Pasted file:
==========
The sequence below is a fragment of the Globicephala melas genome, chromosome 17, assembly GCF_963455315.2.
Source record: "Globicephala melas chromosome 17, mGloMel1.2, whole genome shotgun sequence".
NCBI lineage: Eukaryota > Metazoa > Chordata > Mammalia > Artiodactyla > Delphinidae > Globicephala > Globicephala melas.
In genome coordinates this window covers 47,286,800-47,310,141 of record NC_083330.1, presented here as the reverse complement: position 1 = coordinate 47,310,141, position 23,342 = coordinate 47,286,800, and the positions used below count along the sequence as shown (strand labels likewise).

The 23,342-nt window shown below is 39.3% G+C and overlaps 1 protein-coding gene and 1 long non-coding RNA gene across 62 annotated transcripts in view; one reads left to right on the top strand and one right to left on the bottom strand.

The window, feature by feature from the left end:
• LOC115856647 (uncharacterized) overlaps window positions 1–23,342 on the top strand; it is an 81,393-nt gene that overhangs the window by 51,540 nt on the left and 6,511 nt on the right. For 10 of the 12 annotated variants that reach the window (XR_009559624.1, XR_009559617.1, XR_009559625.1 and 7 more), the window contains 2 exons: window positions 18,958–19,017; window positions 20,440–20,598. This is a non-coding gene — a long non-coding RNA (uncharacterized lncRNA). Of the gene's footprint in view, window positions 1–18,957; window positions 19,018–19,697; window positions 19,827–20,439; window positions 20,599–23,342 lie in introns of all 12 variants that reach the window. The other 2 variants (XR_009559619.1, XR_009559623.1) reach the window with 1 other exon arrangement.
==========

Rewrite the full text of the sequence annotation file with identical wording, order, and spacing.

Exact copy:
The sequence below is a fragment of the Globicephala melas genome, chromosome 17, assembly GCF_963455315.2.
Source record: "Globicephala melas chromosome 17, mGloMel1.2, whole genome shotgun sequence".
NCBI lineage: Eukaryota > Metazoa > Chordata > Mammalia > Artiodactyla > Delphinidae > Globicephala > Globicephala melas.
In genome coordinates this window covers 47,286,800-47,310,141 of record NC_083330.1, presented here as the reverse complement: position 1 = coordinate 47,310,141, position 23,342 = coordinate 47,286,800, and the positions used below count along the sequence as shown (strand labels likewise).

The 23,342-nt window shown below is 39.3% G+C and overlaps 1 protein-coding gene and 1 long non-coding RNA gene across 62 annotated transcripts in view; one reads left to right on the top strand and one right to left on the bottom strand.

The window, feature by feature from the left end:
• LOC115856647 (uncharacterized) overlaps window positions 1–23,342 on the top strand; it is an 81,393-nt gene that overhangs the window by 51,540 nt on the left and 6,511 nt on the right. For 10 of the 12 annotated variants that reach the window (XR_009559624.1, XR_009559617.1, XR_009559625.1 and 7 more), the window contains 2 exons: window positions 18,958–19,017; window positions 20,440–20,598. This is a non-coding gene — a long non-coding RNA (uncharacterized lncRNA). Of the gene's footprint in view, window positions 1–18,957; window positions 19,018–19,697; window positions 19,827–20,439; window positions 20,599–23,342 lie in introns of all 12 variants that reach the window. The other 2 variants (XR_009559619.1, XR_009559623.1) reach the window with 1 other exon arrangement.